Someone is probably missing a car.

Someone is probably missing a car.

We then went from the store to Erin’s. We got in through the front door and spoke with the woman whose job it is to monitor who enters and exits the building. We said that we were going to Erin’s, and she told us to go around a few corners and to take the elevator, because if we took the stairs, we would not be able to find the apartment. However, when we got out of the elevator, we immediately found the apartment, which is across from the stairwell. Upon arriving at Erin’s, we got to work on preparing the meal. Anne-Marie took charge of the cranberry sauce, and Erin saw to the cheesy mashed potatoes, turkey breast, and beets. The apple pie was a team effort in that Slava peeled the apples, I cut them up, and Anne-Marie mad the crust from scratch and saw to adding the cinnamon, sugar, and lemon.

Feast No. 2.

Feast No. 2.

All of the food turned out phenomenally. We gorged ourselves in the dining room, and made sure to add ice cream to the hot apple pie at the end. The ice cream was a little funny in that the only vanilla ice cream for sale in the local shop was sold in log form in a plastic bag. None of us had ever seen that before outside of Russia, and even Slava was confused by it. Our solution was to slice off some hunks, and it worked out well.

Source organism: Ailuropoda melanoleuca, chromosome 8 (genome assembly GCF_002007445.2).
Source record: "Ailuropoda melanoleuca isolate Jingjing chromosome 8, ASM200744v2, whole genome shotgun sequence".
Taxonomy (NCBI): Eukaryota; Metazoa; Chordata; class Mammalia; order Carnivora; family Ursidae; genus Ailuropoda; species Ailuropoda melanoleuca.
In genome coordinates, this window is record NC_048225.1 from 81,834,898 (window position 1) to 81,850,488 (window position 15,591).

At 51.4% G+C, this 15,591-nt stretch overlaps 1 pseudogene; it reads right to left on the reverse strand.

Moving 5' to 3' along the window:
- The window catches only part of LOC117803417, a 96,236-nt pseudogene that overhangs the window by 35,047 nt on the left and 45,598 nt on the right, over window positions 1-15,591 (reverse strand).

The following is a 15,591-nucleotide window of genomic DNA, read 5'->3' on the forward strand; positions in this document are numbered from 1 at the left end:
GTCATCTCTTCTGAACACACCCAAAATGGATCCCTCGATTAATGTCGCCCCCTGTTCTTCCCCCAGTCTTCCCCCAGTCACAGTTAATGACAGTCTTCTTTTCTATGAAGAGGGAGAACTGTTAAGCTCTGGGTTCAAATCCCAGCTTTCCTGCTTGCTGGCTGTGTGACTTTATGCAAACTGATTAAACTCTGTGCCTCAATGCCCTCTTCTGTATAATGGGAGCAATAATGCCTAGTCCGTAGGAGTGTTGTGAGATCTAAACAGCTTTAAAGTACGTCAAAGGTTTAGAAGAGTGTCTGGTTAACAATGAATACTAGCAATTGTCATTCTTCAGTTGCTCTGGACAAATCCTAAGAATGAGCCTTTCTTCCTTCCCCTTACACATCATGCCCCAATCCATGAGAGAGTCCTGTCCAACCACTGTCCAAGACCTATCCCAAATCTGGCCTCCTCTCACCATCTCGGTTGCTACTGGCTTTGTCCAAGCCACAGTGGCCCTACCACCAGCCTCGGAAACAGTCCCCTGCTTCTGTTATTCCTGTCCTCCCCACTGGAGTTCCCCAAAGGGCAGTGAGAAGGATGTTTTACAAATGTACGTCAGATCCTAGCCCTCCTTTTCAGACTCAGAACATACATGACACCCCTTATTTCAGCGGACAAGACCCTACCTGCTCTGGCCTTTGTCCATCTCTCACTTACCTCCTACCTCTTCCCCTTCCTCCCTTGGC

Cutting the ice cream to adorn the pie.

Cutting the ice cream to adorn the pie.

We also had a surprise bit of entertainment between dinner and dessert when we heard the doorbell. It turned out to be a police officer, which surprised and scared us a bit. Apparently he was going around the apartments to do routine checks that the correct people were living in them. That is, he was checking that the people living in the apartments were indeed registered to live there. Thankfully everything was in order, and he left after about five minutes of doing some paperwork.

All in all, it was a great evening, and I had a wonderful time with my two Thanksgivings.

On Sunday I crossed another item off of my Russia bucket list, I finally went snowboarding at an indoor ski area on the outskirts of Moscow called Senjkom. Two years ago, I had seen the place from the bus while going to the Memorial Museum of German Anti-Fascists for research. I was willing to trek out by myself for the experience, but thankfully one of my Austrian neighbors was also interested in experiencing an indoor ski area. So, on Sunday morning, we hopped on the metro to one of the last stops on the purple line in the north-west of the city. From there, we hopped on a minibus and took about a fifteen minute ride to the ski area.